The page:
Andy's Chinese Restaurant (Old KL restaurant?) [South San Francisco, CA]

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#1

A block away from the bustling commercial hot spot of South San Francisco (Yes, that Costco on El Camino and Hickey), there’s this little restaurant in an unassuming strip mall. There use to be a D’s (or DS) market right next to the restaurant, and they had easy access to their seafood tanks; unfortunately they were replaced by a cleaner Grocery Outlet (that lacks a seafood deapartment…). You wouldn’t assume too much from this restaurant, just your typical Chinese-American cuisine, but my folks just found out that they had a recent management change.

We have never actually gone to the original restaurant, but talking with the waiters, they claim they are from the past KL Restaurant (Ah Yee Leng Tong) in SF (Balboa and 45th). There are two menus in the restaurant, one more for the Americanized-Chinese dishes and a separate one page menu with assorted Chinese dishes (they even have Shanghai dumplings though I haven’t tried it). However, unlike the past restaurant, they do not have any double boiled soup if you sit down and eat–you need to preorder them. Intrigued, I decided to give it a shot this past weekend.

My folks went with the double boiled soup that had coconut, chicken, and pork as their main ingredients. I often forget how many items goes into a double boiled soup, but wow that’s a lot of bits. Coconut wasn’t really soft but had a nice chew (great if you love coconut). With a dash of soy sauce, the meat was okay, but honestly most of the good bits have been strained out already!

Steamed for who knows how long, the ingredients eventually gets distilled into this rather clear liquid. The soup had the savory chicken and pork background with coconut essence. Hit the spot in this chilly weather. I don’t actually know the full list of soups that they actually do, talking with the waiters, they do a wintermelon soup and a double boiled sea whelk soup. Two soups that I’m especially fond of, so I’ll definitely try that next.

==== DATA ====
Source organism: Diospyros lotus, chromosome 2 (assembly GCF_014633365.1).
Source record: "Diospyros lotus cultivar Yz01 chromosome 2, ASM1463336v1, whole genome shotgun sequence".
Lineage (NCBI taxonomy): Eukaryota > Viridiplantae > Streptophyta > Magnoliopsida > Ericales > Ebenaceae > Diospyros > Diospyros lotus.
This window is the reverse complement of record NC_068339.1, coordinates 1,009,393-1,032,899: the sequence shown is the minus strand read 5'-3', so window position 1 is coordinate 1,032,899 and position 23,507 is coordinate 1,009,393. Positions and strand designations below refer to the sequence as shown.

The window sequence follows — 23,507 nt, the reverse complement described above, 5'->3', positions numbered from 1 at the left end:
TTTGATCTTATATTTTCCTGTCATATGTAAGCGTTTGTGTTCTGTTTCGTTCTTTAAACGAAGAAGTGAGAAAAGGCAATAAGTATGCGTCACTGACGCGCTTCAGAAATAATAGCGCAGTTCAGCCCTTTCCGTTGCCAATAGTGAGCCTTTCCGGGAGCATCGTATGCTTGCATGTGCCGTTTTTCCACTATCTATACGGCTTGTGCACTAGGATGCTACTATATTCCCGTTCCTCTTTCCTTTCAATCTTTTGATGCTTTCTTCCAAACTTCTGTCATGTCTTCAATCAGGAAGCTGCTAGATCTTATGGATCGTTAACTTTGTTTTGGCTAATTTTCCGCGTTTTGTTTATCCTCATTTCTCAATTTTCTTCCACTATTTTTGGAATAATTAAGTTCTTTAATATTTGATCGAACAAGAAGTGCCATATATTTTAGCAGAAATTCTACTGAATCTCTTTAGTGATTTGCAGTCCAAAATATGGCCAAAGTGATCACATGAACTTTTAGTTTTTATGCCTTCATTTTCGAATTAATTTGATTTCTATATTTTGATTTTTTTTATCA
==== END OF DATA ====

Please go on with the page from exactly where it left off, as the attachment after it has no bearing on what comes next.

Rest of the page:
Following our soup, we ordered an ox tail claypot with red wine. The dish was okay, as the ox tail was quite tender. However, the sauce was a little on the sweeter side and there were more potatoes than I expected.

My folks actually ate here twice before I actually tried it out, but they liked their pan fried oysters with green beans (I can’t recall if it was called Szechuan style or Typhoon shelter). The relatively large oysters had a crispy exterior and juicy interior. Coupled with the savory bits of pork and the slight spiciness of the peppers, it was a very delicious dish.

After the oysters, we ordered the five taste chicken. According (and suggested) by the waiter, they use long kong chicken. Diced up, with a good bit of herbs and spices, the chicken was was cooked fairly well, not too dry (except the breast meat). I can only really detect three distinct flavors/aromas with the leeks giving a great smell. There was a hint of spiciness, a little sour, and mostly savory. I think there a hint of basil, but just overcoming a cold, I think you’re better off asking someone else for the full flavors.

Ah the veggie dish was a bit of a surprise. We ordered the large snow pea leaves with superior broth and hey it comes with pork and shitake mushrooms as well. The pork might look a little dry, but in fact, it was tender and had seemed to absorb the superior broth. The large pea leaves were not stringy at all! A nice surprise.

Lastly, we preordered a black bass for our meal (there aren’t really any tanks in this place). I was also sitting the furthest away from the waiter so uh… you get the chopped up and ready to serve fish photo… At any rate, the fish was fairly well done, but I think it was steamed just a little bit too long (maybe a half a minute earlier would’ve been the difference maker). In any case, the middle thicker portion of the fish was great, but the thinner ends were a little bit cooked.

There wasn’t really any dessert soups (we could have asked for fortune cookies I guess).

Overall, a very satisfactory meal with a quite respectable bill (I recall around $130 after tax). Highlights of the meal included the soup, oysters, and superior stock veggies with the low point being the ox tail. Note, if you want any seafood items and/or double boiled soups you have to call ahead.


(Gary Soup) #2

Looks worth checking out. I always felt K L was one of the most underrated Chinese restaurants in SF, both for dim sum and dinners, particularly their seafood-intensive wo choys.


#3

Note, I don’t think they do dim sum anymore and I didn’t see a wo choy menu, but hopefully as more people go there for that, they bring it back.


#4

Please do share your experiences when you have a chance to try those two. BTW, how big is the soup?


#5

We had a party of 5 I think we were able to get at least 8-10 bowls of soup (I didn’t pay much attention to who got another bowl). The bowls weren’t too big though, but it seemed reasonably sized. I don’t know if they upsize it if there is a bigger party or just bring out two of them. We inquired about the wintermelon soup price and they quoted around 45ish bucks which was surprisingly low but I have no idea how it tastes.

Will report back in the next time I’m around.


(Derek Durst ) #6